The Byrds – Untitled

More of The Byrds

WOW! The best pressing to ever hit the site, and it’s Triple Plus (A+++) on ALL FOUR SIDES. The overall sound is really rich, full-bodied, and open with impressive transparency and presence. Features a 16 minute Eight Miles High on the live disc that just kills — especially on a lively copy like this.

On the better copies songs like Chestnut Mare reveal a huge soundstage with delicate guitars, sweet vocals, and lively drums. Most of the pressings we’ve played over the years were nothing to get worked up about, but the sound here is wonderful. It’s exceptionally musical and natural with a nice, fat, tubey quality to the guitars and real strength and definition down low.

One issue with this record is that the first two sides are recorded live. As a general rule it has been our experience that they do not sound as good as sides three and four. That said, if they have a good solid bass foundation, plenty of energy and a minimal amount of clarity these live sides can still sound quite respectable relative to most concert recordings from the era.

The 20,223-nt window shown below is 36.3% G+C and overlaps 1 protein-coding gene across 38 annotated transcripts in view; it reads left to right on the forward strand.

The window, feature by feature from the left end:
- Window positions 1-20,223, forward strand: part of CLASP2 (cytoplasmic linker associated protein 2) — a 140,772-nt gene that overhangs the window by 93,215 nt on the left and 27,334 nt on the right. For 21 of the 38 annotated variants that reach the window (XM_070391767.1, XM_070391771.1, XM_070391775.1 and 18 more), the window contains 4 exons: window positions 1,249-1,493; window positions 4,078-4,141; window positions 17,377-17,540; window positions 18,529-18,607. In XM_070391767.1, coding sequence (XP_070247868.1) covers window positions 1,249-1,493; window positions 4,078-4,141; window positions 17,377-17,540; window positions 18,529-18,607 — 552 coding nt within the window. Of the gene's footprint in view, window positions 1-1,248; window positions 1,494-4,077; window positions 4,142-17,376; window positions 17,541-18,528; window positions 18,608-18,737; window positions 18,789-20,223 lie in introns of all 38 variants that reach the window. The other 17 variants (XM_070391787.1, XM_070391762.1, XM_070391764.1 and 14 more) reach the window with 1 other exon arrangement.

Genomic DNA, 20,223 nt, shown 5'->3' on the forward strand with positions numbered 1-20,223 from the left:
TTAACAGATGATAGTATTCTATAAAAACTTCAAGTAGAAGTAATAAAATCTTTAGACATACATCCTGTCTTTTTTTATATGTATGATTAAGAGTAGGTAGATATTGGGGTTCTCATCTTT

TRACK LISTING

Side One

Lover of the Bayou 
Positively 4th Street 
Nashville West 
So You Want to Be a Rock ‘N’ Roll Star 
Mr. Tambourine Man 
Mr. Spaceman

Side Two

Eight Miles High

Side Three

Chestnut Mare 
Truck Stop Girl 
All Things 
Yesterday’s Train 
Hungry Planet

Side Four

Just a Season 
Take a Whiff on Me 
You All Look Alike 
Well Come Back Home

AMG Review

Among the later Byrds albums, Untitled was always the one to own, even if you weren’t a huge fan.

‘Eight Miles High’ is the high point, a 15-minute jam that showcases this band’s prowess. The studio sides aren’t to be overlooked, however — the group by this time was modifying its established sound into more of a ’70s mode, and the influence of new members Gene Parsons and Skip Battin was showing up, pushing aside the familiar timbre of Roger McGuinn’s 12-string Rickenbacker in favor of a leaner country-rock orientation.

The only song on the album to get heard by people other than serious Byrds fanatics was McGuinn’s ‘Chestnut Mare,’ but ‘Truck Stop Girl,’ ‘All the Things,’ the group’s version of Leadbelly’s ‘Take a Whiff on Me,’ and, especially, ‘Just a Season’ (maybe the prettiest song McGuinn has ever written) also hold up very well.